Agriculture

Facebook, Twitter drawing a growing crop of farmers

When Barbara Martin shoots a video for her blog where she is known as Dairy Goddess, she just goes out and finds her favorite cow, Chica, holds the camera and narrates what is on her mind. She uses social networking tools such as Twitter and Facebook to connect with dairy people across the U.S.
When Barbara Martin shoots a video for her blog where she is known as Dairy Goddess, she just goes out and finds her favorite cow, Chica, holds the camera and narrates what is on her mind. She uses social networking tools such as Twitter and Facebook to connect with dairy people across the U.S. Photo by Mark Crosse<br></br>The Fresno Bee

With a hand-held video camera, a computer and 800 cows, Barbara Martin of Lemoore is letting the world into her life as a dairy operator.

No, it's not a new reality television show. And Martin isn't craving her 15 minutes of fame.

But she is joining a growing number of farmers and others in agriculture who are using social media tools to communicate with each other, send out information and educate the public about agriculture.

Dairy operators have become especially skilled at launching Facebook pages, blog posting and using Twitter, a microblogging site.

Martin uses all three to tell the public about the family's 800-cow dairy. She launched her blog, "A Dairy Goddess's Blog," in late August.

For Martin, using social media and blogging is a way to dispel some myths about farmers and encourage a greater understanding of the slumping dairy industry.

She's blogged about everything from fixing the pricing structure for milk to sharing her childhood memories about growing up on a farm. Her most recent post is a video diary about her heifer Chica.

Martin and other dairy operators say their critics such as People for the Ethical Treatment of Animals have used the Internet's power to portray them as cruel, greedy and corporate.

PETA has posted videos on its Web site showing animals being neglected on a Pennsylvania dairy.

"I want people to know about the people and families who run dairies in this country," said Martin, a third-generation dairy operator. "This is not a factory farm. We are a family who cares about their animals, and I want to show that."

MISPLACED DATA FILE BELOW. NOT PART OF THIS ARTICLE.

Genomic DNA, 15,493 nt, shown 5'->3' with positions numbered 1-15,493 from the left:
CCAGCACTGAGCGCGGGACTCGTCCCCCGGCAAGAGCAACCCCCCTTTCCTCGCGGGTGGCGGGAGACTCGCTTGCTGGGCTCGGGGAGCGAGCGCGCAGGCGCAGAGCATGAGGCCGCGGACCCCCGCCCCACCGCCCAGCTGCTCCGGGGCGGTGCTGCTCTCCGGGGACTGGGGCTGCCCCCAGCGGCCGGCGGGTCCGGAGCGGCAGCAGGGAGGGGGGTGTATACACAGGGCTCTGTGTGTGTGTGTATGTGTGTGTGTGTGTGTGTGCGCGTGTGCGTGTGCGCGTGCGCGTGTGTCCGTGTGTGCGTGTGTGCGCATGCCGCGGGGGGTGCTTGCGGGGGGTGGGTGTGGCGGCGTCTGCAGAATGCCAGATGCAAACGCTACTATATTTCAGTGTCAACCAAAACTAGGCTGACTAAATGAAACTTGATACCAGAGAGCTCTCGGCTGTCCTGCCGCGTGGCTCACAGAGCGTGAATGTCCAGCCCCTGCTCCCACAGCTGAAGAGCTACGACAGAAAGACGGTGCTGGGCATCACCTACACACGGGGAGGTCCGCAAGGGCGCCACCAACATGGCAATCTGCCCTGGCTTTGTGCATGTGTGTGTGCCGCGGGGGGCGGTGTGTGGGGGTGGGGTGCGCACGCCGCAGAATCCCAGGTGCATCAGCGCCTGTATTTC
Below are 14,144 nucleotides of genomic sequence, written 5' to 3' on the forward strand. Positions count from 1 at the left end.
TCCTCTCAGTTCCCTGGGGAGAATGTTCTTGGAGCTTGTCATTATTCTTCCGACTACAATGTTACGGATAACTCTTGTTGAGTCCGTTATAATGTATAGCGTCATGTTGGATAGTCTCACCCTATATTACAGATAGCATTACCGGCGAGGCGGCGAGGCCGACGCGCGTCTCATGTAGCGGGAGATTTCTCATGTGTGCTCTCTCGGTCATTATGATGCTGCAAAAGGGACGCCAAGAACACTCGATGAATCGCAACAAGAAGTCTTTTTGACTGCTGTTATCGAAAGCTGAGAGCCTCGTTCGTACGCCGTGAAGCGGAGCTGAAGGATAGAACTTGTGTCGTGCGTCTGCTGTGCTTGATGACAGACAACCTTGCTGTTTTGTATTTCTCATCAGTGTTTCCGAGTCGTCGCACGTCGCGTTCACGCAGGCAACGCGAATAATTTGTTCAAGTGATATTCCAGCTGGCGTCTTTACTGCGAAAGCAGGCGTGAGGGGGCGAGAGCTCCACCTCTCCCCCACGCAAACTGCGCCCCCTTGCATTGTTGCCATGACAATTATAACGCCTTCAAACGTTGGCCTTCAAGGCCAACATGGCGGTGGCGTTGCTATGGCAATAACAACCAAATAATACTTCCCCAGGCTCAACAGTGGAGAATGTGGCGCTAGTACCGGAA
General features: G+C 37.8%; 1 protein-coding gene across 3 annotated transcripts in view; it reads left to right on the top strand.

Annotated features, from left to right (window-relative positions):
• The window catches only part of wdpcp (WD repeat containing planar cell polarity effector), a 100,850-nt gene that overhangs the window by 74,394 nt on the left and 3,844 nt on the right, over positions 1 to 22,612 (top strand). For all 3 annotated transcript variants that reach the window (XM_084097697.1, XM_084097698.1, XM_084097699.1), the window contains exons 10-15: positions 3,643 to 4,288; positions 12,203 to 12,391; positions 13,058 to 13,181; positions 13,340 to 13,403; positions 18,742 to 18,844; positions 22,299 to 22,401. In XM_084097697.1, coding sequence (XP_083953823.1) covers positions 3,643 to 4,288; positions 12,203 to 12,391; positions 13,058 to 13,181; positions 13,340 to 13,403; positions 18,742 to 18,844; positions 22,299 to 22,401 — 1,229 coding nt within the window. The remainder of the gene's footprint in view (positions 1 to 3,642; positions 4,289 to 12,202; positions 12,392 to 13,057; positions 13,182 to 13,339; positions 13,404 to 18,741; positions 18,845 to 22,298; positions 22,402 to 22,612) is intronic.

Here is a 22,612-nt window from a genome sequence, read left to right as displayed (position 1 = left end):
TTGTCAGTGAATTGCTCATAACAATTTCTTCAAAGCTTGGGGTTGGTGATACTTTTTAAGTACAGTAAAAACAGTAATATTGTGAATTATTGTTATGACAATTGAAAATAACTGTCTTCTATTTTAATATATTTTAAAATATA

Cindy Zimmerman, who co-owns a Missouri-based new media company with her husband, Chuck, said much of what's driving farmers to use Twitter, Facebook and even YouTube is the desire to raise the public's awareness about agriculture.

She said many consumers still don't understand the role farming plays in the economy and the challenges farmers face, including weather, pests and low prices.

"These new tools have become a way for the individual farmer to get their story out to the public," Zimmerman said. "And for some, this has become a way to connect with people that they never would have been able to do before."

Although it may be too early to tell whether Twittering farmers are changing public opinion, the effort to use social media shows no signs of slowing.

Among those who use social media is motivational speaker and new-media adviser Michele Payn-Knoper.

More than 2,000 people follow her posts on Twitter.

Payn-Knoper of Indiana hosts a session on Twitter called AgChat every Tuesday from 5 to 7 p.m., and she averages 100 to 200 participants. She's had as many as 500 people participating.

"Social media has become such an incredible information platform for farmers and agriculture," Payn-Knoper said. "And many are seizing that opportunity."

Payn-Knoper said more dairy operators are joining Twitter and Facebook largely because the industry has sponsored seminars on the topic. Other agricultural industries have been slower to latch onto the new technology.

Bob McKellar of Ivanhoe is a newcomer to Twitter. McKellar's Family Farm Fresh uses the site to promote its community-supported agriculture operation.

The farm delivers fresh fruits and vegetables to people who sign up and subscribe. Its Twitter site updates customers with the latest offerings or asks people whether they prefer plums soft or crunchy.

McKellar, a farmer for more than 30 years, admits he doesn't know how to use Twitter, but he fully understands its potential. One of his employees does the Twitter posts.

"I have a computer and a cell phone, and to be honest with you I know very little about either one of them," McKellar said. "But what I do know is that these new ways can help reach people like we haven't been able to do before."

University of California cooperative extension specialist Matthew Fidelibus uses Twitter and Facebook to share his research on grapes with farmers.

State budget cuts have made it tougher for some UC farm advisers to reach growers through field meetings or personal visits to farms. To reach more farmers, Fidelibus has posted Twitter updates on how to deal with a recurring problem of powdery mildew, a fungal disease common among vineyards.

And while Fidelibus has become a regular on Twitter, his raisin farmer clients haven't quite caught up.

"The demographic of the raisin farmers we deal with is skewed more toward older growers, so we are not sure if they use this sort of technology or not," Fidelibus said. "But if we can dispel some of the myths about using Facebook and Twitter, then the potential to reach people could be huge."

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